Sepp Blatter went on the offensive yesterday (Saturday) following continuing accusations that he has presided over a regime of rampant corruption during his 17 years in charge of football's governing body.
After being re-elected as president of Fifa for a fifth consecutive term on Friday, the 79-year-old accused European football of conducting a hate campaign against him and condemning the targeting of his organisation by the US judicial authorities.
Facing down his critics, Mr Blatter raised the prospect of growing conflict between Uefa, European football's governing body, and his main group of support in the African and Asian football confederations, saying: "It is a hate that comes not just from one person at Uefa, it comes from the Uefa organisation that cannot understand that in 1998 I became president."
In response to growing calls for Uefa to boycott the next World Cup and demands, backed by David Cameron and the Football Association, that Fifa reruns the vote to pick the host nations for the 2018 and 2022 tournaments, Mr Blatter accused the "English media and the American movement" of conspiring against him. Facing the press for the first time since his re-election, he paved the way for a continued battle of wills with Michel Platini, the Uefa president, who last week urged him to resign. In an ominous warning of future relations between the two men, he stated: "I forgive but I do not forget when it comes to persons."
Mr Blatter's scarcely veiled threats came at the end of a week in which 14 Fifa officials, including seven of the organisation's most senior figures, were arrested at the request of the FBI as part of criminal investigations into bribes totalling $150?million (pounds 98?million).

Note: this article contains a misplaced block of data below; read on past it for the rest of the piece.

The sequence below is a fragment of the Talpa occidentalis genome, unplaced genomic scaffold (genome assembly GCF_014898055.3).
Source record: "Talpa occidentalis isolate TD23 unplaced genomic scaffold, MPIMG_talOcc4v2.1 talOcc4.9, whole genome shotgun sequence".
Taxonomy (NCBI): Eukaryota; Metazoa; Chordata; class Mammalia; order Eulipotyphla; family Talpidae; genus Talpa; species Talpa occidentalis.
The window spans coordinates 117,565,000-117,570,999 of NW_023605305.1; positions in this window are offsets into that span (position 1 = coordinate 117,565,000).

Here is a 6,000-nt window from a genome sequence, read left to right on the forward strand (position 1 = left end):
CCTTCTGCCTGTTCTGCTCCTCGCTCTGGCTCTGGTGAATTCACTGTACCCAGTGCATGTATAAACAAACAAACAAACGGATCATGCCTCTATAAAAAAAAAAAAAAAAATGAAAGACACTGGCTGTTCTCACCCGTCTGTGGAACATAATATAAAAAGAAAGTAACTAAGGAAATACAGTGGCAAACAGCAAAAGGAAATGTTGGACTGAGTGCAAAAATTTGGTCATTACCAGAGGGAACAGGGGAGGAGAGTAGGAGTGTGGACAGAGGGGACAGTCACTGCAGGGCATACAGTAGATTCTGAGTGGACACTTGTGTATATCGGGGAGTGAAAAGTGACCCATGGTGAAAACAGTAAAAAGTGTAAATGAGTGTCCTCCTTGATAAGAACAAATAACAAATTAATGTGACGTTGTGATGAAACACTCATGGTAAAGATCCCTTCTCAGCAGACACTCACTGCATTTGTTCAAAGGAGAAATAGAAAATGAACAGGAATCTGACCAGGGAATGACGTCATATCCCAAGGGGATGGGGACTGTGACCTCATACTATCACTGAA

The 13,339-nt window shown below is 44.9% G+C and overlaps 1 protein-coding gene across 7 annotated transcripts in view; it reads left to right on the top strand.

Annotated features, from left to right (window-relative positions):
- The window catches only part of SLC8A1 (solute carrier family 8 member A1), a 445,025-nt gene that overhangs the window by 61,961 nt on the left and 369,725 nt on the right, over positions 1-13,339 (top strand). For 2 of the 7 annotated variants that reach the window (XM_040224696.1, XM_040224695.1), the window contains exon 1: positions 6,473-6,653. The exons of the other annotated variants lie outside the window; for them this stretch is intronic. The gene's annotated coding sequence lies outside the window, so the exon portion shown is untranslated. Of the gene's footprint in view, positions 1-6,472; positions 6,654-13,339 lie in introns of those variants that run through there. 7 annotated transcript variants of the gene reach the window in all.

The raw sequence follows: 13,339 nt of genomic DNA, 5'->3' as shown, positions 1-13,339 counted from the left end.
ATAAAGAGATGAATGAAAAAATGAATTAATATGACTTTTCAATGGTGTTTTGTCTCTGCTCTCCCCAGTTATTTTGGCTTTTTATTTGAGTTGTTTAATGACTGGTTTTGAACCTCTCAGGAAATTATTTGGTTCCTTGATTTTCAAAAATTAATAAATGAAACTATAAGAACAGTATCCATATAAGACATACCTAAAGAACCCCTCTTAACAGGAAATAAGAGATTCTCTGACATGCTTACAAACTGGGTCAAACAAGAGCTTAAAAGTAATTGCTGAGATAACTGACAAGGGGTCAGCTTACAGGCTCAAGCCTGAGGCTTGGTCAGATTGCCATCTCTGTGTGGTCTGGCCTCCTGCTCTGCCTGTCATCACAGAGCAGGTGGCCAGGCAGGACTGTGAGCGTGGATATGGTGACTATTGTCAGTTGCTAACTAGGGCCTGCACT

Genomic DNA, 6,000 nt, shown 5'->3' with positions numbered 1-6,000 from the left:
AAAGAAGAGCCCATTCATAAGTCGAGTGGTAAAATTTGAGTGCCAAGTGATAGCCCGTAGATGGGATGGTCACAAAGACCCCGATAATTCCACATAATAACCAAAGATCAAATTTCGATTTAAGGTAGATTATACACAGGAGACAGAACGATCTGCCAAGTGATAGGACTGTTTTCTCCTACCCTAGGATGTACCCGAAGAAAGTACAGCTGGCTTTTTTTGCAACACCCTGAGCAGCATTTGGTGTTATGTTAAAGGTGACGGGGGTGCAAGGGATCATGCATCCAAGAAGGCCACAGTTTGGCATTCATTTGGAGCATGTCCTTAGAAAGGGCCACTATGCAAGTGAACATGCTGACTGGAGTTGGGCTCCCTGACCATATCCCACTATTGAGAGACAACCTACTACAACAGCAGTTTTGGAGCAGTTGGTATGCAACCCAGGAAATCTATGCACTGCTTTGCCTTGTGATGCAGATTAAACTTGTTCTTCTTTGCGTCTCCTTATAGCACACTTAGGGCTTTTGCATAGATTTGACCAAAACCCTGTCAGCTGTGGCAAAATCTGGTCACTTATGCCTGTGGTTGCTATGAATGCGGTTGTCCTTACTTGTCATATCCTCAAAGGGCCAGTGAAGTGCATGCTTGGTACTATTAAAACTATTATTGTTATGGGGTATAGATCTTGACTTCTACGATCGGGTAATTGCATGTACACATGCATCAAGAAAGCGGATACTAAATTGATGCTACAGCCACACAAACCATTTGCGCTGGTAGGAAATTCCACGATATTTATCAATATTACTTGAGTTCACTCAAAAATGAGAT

The FBI said on Wednesday that it had uncovered 24 years of "brazen corruption ... undisclosed illegal payments, kickbacks and bribes" by Fifa officials, and that corruption in the organisation was "rampant, systemic and deep-rooted".
The US inquiry alleges that South Africa was awarded the 2010 World Cup as a result of bribery, with the head of its IRS Criminal Investigations division accusing Fifa of running a "World Cup of fraud".
At the same time, the Swiss authorities announced that they had opened a criminal inquiry into the decisions to award the 2018 and 2022 World Cups to Russia and Qatar.
But in a show of brazen defiance, Mr Blatter maintained that he had the support of the international football community and was the only man capable of restoring football's image. He said: "All of these events that have taken place, culminating in the police storming the Zurich hotel - and curiously enough there were already American journalists present at the time - this storm has not passed, but it has not become a hurricane at this time. We will work with our institutions and our bodies, and that way we will avoid future situations where there are surprises that catch us on the back foot."
Mr Blatter added: "I'm here as president of Fifa and I will continue my work and we will continue to fight for good things. It's now my duty to live up to a lot of responsibilities to fix the situation and recover our reputation."
Speaking at Fifa's sumptuous headquarters in Zurich, Mr Blatter denied any knowledge of one of the most serious single allegations made during the ongoing investigations - that $10?million was paid in bribes to the disgraced former vice-president of the organisation, Jack Warner, by a senior Fifa official.